Are You REALLY Praying in Jesus’ Name?
Strange as it sounds, many believers seem to invoke “Jesus’ name” in order to secure a prime parking place at the mall, a pay raise at work, or even the winning lottery ticket. Like me, maybe you have used “in Jesus’ name” as a prayer-concluding formula to persuade God to give you something you really wanted – or thought you needed.
Most of us know that the idea of praying “in Jesus’ name” is far beyond the routine of adding these three words at the end of our supplications. Yet, it is the traditional thing to do. In group or public prayers, it is a given that whoever prays better wrap it up “in Jesus’ name.” When they fail to do so, they may get a few raised eyebrows and expressions of doubt about the spiritual legitimacy of their prayers. After all, will God really hear their prayers if they fail to include this three-word add-on?
Jesus’ Name in Worship-Based Prayer
In recent years I have consistently begun my prayers with these words: “Father, in Jesus’ name, and by the Holy Spirit . . .” This affirmation actually changes the way I pray from the outset. “In Jesus’ name” was never designed to be a tack-on at the end of our superficial requests. Rather, praying in His name brings us into a reality that changes why, how, and what we pray, from the very opening moment of our communion with God.
In recent years I have consistently begun my prayers with these words: “Father, in Jesus’ name, and by the Holy Spirit . . .” This affirmation actually changes the way I pray from the outset. “In Jesus’ name” was never designed to be a tack-on at the end of our superficial requests.
One of the amazing benefits of a worship-based, gospel-focused approach to prayer is that it fundamentally takes our eyes off ourselves and fixes them on Christ. We establish our prayer experience on Him, not ourselves. We seek to pray His thoughts, not our own. As the Spirit takes the conductor’s wand of the Scriptures and orchestrates our praying, we cannot help but turn our eyes upon Jesus and “look full in His wonderful face.” Then, “the things of earth will grow strangely dim in the light of His glory and grace.”[i] At that moment of wonder and intimacy we are really in the place to truly pray in Jesus’ name, regardless of the final three words of the prayer.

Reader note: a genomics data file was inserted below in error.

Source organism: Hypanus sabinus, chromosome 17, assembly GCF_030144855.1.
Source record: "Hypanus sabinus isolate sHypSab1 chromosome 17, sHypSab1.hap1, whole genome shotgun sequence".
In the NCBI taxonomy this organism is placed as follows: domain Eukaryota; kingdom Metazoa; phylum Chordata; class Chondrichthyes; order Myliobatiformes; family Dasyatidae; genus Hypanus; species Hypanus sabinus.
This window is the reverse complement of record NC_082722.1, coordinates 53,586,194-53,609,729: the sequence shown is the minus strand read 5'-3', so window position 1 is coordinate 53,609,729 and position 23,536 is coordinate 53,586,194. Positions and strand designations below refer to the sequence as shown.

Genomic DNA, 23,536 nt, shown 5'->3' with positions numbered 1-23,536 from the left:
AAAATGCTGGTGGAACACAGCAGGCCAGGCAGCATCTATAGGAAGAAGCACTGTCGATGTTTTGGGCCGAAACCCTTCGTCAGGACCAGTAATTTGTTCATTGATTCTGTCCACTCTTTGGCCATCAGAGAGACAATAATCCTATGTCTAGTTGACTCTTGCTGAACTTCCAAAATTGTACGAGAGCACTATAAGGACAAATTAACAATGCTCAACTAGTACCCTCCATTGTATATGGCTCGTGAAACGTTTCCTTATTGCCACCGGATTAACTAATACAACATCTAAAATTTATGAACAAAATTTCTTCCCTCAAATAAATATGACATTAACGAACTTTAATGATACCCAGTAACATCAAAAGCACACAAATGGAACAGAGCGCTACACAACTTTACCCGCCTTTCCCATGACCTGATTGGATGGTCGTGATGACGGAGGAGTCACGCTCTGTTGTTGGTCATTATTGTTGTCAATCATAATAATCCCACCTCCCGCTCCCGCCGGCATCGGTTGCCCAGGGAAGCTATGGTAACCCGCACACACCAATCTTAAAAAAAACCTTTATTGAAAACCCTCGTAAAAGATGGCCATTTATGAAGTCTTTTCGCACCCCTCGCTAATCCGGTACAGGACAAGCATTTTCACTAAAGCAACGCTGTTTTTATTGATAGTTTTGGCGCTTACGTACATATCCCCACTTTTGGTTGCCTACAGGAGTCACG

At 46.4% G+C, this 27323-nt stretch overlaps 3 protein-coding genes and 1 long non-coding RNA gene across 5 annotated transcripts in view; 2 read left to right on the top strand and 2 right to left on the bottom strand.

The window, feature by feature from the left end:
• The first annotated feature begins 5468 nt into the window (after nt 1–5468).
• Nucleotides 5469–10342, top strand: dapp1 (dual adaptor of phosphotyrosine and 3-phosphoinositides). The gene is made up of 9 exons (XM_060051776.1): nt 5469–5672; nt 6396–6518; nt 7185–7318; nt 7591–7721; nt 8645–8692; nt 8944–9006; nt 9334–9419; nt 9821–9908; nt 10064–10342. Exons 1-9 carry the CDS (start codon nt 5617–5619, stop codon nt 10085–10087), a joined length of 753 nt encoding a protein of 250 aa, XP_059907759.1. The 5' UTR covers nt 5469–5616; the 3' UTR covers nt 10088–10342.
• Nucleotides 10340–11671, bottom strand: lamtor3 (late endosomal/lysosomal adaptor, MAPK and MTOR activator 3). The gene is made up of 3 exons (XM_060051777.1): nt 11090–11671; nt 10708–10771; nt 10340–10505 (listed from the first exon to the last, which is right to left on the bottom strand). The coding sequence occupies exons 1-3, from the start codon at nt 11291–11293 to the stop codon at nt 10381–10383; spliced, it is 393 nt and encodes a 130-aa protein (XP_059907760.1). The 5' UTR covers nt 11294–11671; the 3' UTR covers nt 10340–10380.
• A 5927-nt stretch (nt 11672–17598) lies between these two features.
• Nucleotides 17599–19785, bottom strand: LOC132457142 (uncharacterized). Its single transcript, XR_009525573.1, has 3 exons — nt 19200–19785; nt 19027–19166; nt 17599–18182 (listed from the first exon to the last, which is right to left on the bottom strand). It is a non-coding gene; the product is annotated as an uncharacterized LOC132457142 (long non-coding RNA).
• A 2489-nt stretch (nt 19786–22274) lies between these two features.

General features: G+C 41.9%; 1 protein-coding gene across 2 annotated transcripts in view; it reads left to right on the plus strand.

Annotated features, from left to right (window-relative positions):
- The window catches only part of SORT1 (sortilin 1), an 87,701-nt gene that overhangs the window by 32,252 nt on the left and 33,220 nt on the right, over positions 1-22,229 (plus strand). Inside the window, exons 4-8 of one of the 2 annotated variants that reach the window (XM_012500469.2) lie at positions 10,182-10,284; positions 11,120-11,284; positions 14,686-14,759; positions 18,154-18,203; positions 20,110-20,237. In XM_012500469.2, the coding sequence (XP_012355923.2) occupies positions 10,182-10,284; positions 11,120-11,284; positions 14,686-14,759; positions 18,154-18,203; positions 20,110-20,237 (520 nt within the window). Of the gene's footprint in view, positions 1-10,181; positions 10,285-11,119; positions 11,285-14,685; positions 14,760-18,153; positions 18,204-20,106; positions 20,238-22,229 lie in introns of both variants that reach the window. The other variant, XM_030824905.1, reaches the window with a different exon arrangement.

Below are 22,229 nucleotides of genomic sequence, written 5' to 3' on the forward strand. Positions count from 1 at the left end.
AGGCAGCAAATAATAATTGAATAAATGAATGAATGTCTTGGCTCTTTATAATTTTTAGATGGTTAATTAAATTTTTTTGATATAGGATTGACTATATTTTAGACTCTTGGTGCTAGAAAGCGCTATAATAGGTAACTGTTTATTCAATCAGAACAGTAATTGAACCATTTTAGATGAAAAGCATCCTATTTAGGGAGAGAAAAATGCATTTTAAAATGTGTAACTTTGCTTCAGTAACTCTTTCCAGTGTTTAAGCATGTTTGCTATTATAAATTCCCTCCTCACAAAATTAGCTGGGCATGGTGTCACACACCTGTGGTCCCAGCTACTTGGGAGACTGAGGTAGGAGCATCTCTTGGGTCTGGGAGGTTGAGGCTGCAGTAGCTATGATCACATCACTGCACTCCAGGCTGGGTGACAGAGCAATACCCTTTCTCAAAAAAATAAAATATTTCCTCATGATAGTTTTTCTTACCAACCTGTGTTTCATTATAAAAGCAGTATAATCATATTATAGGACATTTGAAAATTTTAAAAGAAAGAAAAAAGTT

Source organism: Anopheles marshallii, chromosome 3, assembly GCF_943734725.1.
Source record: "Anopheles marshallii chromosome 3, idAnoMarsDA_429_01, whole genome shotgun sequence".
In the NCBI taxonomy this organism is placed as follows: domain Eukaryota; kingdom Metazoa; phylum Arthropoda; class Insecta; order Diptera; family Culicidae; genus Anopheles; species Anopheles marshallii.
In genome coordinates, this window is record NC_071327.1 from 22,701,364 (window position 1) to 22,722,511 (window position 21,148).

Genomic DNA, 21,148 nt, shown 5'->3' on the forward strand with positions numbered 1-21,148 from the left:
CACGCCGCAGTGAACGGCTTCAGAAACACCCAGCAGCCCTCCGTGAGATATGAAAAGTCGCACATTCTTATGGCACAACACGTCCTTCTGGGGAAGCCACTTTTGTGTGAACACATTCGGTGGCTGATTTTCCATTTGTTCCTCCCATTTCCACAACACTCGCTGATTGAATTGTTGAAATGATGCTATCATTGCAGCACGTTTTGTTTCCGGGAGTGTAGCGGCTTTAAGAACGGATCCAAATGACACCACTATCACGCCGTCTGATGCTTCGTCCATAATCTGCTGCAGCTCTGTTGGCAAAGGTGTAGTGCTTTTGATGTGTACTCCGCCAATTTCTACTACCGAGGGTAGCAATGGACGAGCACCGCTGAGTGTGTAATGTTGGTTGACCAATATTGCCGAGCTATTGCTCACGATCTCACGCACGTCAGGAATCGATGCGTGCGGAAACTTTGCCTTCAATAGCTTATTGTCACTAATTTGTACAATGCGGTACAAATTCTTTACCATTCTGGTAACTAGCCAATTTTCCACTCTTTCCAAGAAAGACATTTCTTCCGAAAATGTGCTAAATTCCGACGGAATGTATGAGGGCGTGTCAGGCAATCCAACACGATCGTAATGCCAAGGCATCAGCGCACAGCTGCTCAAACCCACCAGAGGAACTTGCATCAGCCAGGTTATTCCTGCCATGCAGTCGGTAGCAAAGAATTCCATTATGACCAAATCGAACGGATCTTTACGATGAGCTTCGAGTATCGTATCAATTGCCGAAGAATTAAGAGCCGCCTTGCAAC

Asking in Jesus’ Name
We all like guarantees. Advertisers tout “satisfaction guaranteed” and money-back guarantees on the products they want us to buy. Jesus, by the authority that only the Son of God can offer, makes a bold guarantee about prayer: “And whatever you ask in My name, that I will do, that the Father may be glorified in the Son” (John 14:13). He keeps speaking of the power of His name in prayer in this upper room interaction.
Jesus, by the authority that only the Son of God can offer, makes a bold guarantee about prayer: “And whatever you ask in My name, that I will do, that the Father may be glorified in the Son.”
In John 15:16-17, Christ expands our understanding of the necessity and proper use of His name: “You did not choose Me, but I chose you and appointed you that you should go and bear fruit, and that your fruit should remain, that whatever you ask the Father in My name He may give you.”
In John 16:23-24 He states, “And in that day you will ask Me nothing. Most assuredly, I say to you, whatever you ask the Father in My name He will give you. Until now, you have asked nothing in My name. Ask, and you will receive, that your joy may be full.”